Topics: Social Media

Cause of Action asks court to stop FTC abuse of FOIA fee waiver authority

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Beltway Confidential,Opinion,Mark Tapscott,Morning Examiner,FTC,Cause of Action,First Amendment,Social Media,FOIA

How do the federal courts define who is a legitimate "representative of the news media"? According to the United States Court of Appeals for the District of Columbia, that's "any person or organization which regularly publishes or disseminates information to the public."

But does a nonprofit watchdog group that advocates and litigates on behalf of the public's right to know what the government is doing also qualify as a representative of the news media?

That's the issue at the heart of yet another federal legal case that sheds disturbing new light on how things are in "the most transparent administration in history."

Not so transparent FTC

The Federal Trade Commission is like all other federal departments and agencies subject to the Freedom of Information Act in having great discretion in how it administers that law.

That discretion, however, creates countless opportunities for federal bureaucrats to use the law to conceal abuses such as bias in its administration.

Cause of Action ran into such bias two years ago when the FTC denied its request for a fee waiver as a news media representative on the watchdog group's FOIA for documents on the agency's policy regarding social media and blogger advertising.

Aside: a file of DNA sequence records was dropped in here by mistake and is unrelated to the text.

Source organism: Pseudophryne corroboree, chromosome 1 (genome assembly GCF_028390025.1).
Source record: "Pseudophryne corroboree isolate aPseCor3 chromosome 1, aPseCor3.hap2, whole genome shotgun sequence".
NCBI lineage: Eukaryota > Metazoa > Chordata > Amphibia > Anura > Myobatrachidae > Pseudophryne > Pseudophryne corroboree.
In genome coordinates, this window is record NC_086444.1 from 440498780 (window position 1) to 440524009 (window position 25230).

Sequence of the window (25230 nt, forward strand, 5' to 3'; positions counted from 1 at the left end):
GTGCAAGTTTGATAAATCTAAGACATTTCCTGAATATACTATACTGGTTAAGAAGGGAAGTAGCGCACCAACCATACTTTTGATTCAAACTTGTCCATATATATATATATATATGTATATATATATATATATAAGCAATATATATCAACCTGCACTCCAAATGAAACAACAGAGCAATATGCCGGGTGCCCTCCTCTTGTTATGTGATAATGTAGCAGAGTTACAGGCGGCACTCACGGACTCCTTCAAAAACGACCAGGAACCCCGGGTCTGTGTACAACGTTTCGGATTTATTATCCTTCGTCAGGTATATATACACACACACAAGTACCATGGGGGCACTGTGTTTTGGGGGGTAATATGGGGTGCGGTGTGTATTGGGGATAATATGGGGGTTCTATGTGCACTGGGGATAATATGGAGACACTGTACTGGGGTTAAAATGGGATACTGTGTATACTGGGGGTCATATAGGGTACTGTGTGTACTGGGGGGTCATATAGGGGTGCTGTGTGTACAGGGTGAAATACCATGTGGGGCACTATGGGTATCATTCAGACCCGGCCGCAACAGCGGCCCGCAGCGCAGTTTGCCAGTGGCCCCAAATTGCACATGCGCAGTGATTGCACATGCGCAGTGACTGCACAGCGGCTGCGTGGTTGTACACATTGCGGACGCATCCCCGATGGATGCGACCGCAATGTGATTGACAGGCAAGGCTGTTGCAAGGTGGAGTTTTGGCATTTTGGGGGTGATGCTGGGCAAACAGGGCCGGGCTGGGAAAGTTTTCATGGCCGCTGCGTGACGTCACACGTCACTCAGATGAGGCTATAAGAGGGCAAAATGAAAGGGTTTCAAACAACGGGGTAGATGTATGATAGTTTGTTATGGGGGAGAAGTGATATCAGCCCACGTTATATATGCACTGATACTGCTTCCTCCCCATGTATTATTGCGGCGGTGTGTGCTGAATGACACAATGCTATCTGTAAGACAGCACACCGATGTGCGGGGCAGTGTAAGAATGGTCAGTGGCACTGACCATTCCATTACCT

FTC screwed up

In an appeal filed Monday in the D.C. appeals court, Cause of Action argued that the FTC got it completely wrong because the courts ruled in 2003 that the Electronic Privacy Information Center, another nonprofit government watchdog, qualified as a news representative.

Cause of Action also noted in its Monday filing that the Open Government Act of 2007 mandated that federal agencies and courts include "alternative media" as representatives of the news media.

It would appear that a nonprofit watchdog group like Cause of Action or EPIC would qualify under the 2007 law, but federal courts have yet to decide that question. That means the Cause of Action appeal represents "issues of first impression."

Why it matters

Four years ago, the FTC claimed authority to regulate advertising on social media and blogger sites via its "Guides Concerning the Use of Endorsements and Testimonials in Advertising."

Cause of Action obtained evidence in 2011 that the FTC was "unfairly and inequitably enforcing the Guides based on requestors' political views, and infringing free speech rights."

In other words, the FTC was using the FOIA to conceal its illegal bias in regulating commercial speech on social media and blogs.

Keep an eye on this case because nobody wants federal bureaucrats deciding what is permissible speech and what isn't on the Internet.

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